There was a time when the government was more lenient in deciding who would face tax audits and who would be let off the hook. The IRS Reform and Restructuring Act, which was set in place in 1998, shifted focus from tax collection to taxpayer rights. Sadly, no party lasts forever.
Current IRS Commissioner Doug Shulman announced plans to even out the IRS's focus on law enforcement and taxpayer services. For three groups, especially, that could mean more audits are on the way.
- High-net-worth individuals should expect closer scrutiny into their finances, especially offshore accounts, due to recent, international interest in Swiss banking practices.
- Businesses with international operations should also make sure the books are served raw.
- Finally, large corporations - like General Mills, Target and Apple - should be ready for closer inspection.
Still, there are things that you can do to make yourself a less attractive target for IRS audits.
One of the biggest things to avoid is aggressively pursuing every potential tax break on your 1040 return form. The more you try to get out of, the more interesting your 1040 will be to the IRS. If your deduction amounts don't add up, or appear to be inconsistent with other information you have provided - don't be surprised to receive a letter from the government.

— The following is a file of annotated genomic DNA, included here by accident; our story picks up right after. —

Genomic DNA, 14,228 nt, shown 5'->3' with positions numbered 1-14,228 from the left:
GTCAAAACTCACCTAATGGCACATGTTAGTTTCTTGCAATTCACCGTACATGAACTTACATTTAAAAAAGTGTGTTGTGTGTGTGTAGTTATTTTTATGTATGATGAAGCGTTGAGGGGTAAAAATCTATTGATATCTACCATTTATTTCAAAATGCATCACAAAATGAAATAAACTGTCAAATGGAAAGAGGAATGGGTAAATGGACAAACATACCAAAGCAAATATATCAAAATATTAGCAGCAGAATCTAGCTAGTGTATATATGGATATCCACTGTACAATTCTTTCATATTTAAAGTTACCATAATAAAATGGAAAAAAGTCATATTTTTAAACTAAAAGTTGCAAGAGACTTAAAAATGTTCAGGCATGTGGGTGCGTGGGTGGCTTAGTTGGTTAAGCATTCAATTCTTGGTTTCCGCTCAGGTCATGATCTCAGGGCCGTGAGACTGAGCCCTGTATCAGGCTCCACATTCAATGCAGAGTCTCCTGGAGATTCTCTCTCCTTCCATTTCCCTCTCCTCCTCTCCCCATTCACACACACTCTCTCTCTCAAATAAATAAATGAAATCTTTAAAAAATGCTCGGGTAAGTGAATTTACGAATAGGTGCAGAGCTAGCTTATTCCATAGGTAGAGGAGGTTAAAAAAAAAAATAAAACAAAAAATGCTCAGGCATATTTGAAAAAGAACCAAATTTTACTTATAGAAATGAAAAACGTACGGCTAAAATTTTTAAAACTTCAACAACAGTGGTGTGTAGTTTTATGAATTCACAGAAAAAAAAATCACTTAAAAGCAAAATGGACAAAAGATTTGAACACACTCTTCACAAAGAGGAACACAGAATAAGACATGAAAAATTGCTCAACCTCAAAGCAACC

Some of the things the IRS looks for on tax returns are:
- Extensive business expenditure deductions, such as claims for meals and entertainment
- Financial losses from an activity that appears to be more of a hobby, rather than an actually business venture
- Unreported income
- Charitable deductions
Even with this increased scrutiny, you should not be afraid of filing for tax breaks you legitimately deserve. Rather, be aware of the IRS's increased interest in tax returns and proceed with caution.
- Red Flags that Tempt the Tax Auditor (Bankrate.com)